Author Arnold Robinson has lived in the White Mountains of Arizona for three decades, but his childhood roots are in the harsh Appalachian region of southern Ohio. This is where he sets this eloquent and highly atmospheric tale about life in a bone-crushing sawmill and the toxic relationship of a cruel, bigoted father and his two embattled sons, who seem always on the edge of violent retribution or madness.
The villain, known as “Jimbo” or “the old man,” is at once a preacher, a philanderer and a drunkard, given to fits of blind rage directed at his long-suffering wife (who’s the picture of blackberry cobbler-baking, Bible-quoting saintliness) and his boys James and Arnold Ray (our narrator), who slave endlessly at the mill only to be abused by their sneery, gun-toting father. Not surprisingly, everyone has blood in his eye—including the deputy scoundrel Bill McCoy, who torments the brothers’ beloved pack mules and has all the empathy of a tree stump.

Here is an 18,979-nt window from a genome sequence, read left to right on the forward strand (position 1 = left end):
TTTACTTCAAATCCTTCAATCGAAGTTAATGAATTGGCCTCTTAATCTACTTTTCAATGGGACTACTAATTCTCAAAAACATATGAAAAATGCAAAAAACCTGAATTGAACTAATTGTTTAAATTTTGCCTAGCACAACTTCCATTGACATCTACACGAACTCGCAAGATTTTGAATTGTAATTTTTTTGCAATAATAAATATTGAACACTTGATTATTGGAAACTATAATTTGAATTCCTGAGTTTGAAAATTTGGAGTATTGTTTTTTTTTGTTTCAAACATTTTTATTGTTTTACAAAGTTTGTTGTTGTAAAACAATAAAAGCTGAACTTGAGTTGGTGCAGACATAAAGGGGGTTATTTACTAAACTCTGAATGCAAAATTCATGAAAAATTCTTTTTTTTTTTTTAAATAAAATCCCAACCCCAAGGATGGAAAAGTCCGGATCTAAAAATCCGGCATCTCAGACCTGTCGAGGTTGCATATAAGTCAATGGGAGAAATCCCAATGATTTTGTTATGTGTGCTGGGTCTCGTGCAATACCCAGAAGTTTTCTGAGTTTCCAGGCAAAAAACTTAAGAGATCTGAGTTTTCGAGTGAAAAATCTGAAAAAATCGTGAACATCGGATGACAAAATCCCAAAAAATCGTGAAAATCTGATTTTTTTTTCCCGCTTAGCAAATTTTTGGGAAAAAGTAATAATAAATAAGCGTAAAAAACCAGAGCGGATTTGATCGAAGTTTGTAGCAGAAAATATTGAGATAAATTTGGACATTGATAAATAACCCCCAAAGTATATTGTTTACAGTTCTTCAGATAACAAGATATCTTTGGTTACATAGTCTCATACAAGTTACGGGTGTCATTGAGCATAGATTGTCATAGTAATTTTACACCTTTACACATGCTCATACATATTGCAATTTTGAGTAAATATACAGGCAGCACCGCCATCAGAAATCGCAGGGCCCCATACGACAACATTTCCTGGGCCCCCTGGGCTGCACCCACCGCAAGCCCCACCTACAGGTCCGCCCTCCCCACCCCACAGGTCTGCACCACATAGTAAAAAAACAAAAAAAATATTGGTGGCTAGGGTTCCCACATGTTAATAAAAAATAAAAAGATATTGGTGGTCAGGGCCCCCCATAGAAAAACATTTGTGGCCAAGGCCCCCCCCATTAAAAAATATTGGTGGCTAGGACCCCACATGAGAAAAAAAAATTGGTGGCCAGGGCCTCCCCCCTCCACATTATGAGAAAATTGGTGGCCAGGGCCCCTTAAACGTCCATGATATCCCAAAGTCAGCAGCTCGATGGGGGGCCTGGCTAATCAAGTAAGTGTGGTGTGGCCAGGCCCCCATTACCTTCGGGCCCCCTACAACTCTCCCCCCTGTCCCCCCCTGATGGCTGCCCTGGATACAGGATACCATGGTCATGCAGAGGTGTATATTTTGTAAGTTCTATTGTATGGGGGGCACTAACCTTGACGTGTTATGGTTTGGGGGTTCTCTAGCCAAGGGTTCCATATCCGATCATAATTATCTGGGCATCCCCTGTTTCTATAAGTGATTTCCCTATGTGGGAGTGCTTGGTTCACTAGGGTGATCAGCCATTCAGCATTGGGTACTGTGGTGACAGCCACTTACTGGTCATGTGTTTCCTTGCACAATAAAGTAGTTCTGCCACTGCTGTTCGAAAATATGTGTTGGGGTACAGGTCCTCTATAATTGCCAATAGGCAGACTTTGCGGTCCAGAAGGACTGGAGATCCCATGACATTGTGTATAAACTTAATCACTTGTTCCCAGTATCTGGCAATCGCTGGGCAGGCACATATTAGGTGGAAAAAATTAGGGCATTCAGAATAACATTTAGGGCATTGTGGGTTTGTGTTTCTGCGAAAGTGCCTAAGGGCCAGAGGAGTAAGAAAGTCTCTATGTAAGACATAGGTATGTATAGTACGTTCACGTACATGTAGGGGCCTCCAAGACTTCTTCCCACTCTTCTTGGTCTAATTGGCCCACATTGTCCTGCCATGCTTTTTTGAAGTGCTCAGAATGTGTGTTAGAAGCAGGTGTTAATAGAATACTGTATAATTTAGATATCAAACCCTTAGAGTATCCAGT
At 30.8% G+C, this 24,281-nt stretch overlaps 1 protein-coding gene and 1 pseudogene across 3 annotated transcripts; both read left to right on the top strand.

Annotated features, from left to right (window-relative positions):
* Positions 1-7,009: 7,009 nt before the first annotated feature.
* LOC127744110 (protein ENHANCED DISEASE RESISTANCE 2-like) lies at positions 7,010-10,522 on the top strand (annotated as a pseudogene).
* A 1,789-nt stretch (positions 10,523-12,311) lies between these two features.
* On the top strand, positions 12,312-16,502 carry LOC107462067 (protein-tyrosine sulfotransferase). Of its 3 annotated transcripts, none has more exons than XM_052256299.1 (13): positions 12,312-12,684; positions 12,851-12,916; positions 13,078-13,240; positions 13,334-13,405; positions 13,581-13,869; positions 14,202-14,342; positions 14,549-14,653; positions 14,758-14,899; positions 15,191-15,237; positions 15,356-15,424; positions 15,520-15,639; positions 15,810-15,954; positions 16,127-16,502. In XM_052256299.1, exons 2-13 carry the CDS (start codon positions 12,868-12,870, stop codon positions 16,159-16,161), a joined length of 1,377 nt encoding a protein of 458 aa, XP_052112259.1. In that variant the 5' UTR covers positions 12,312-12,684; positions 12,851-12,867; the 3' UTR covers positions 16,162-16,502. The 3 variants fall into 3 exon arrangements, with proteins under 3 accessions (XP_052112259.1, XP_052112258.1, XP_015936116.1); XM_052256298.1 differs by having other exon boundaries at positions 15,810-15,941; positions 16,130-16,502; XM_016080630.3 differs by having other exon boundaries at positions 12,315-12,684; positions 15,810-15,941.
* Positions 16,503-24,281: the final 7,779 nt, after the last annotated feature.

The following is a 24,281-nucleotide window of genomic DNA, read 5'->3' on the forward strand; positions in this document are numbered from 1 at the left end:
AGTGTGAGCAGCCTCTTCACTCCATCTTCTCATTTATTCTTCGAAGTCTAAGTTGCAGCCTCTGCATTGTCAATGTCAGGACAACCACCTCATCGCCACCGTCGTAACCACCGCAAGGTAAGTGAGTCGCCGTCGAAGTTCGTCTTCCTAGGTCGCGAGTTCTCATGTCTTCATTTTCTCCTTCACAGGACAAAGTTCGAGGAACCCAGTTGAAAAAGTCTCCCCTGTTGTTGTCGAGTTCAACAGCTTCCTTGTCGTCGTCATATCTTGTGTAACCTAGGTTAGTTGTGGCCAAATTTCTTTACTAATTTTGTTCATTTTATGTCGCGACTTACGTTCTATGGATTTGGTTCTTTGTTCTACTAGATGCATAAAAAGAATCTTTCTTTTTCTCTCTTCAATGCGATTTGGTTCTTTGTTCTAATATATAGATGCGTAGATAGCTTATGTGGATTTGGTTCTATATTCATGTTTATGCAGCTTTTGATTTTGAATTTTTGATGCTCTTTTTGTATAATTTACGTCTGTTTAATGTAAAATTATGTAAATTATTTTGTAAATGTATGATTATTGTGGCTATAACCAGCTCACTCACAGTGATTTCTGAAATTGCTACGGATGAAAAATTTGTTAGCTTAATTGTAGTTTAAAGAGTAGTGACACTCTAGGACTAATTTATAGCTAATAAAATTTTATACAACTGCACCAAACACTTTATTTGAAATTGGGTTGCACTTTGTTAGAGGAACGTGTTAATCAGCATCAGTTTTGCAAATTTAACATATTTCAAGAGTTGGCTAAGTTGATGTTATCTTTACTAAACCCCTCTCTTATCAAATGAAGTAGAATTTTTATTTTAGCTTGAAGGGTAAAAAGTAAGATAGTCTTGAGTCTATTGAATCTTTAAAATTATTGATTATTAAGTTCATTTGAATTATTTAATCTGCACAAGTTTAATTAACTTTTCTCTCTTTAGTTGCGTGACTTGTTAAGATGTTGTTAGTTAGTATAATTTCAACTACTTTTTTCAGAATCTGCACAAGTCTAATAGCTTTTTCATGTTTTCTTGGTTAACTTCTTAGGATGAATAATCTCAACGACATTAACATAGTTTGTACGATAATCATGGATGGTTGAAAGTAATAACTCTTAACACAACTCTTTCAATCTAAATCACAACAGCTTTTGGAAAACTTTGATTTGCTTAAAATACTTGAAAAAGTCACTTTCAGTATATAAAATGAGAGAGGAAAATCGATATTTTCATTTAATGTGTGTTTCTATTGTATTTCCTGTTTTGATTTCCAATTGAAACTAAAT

Robinson shows off a keen ear for his “baccer-smokin’” antagonists’ backwoods dialect (“I see that old man of yern hain’t kilt ye”), a classic grasp of Oedipal melodrama and, best of all, the gift for providing a nearly perfect moral centerpiece: His earthy, pipe-smoking lumberjack Calvin Williams, who hires on as a workmate at the mill, combines the woodsy skills of a Paul Bunyan with the rough wisdom of a country poet. “[B]ig and crazy as he acted…he had a kind heart about him,” Arnold observes.
The author, who is writing a series of these Second Born volumes, has a faint weakness for sentimentality (the boys’ mother is fairy tale-virtuous), and his otherwise admirable rustic lexicon might deploy a few too many “milkin’ sheds” and “Whiskey Hollers.” But Robinson is a sure-handed creator of vivid, authentic regional fiction who has attained the highest compliment any reader can bestow: It’s just like being there.
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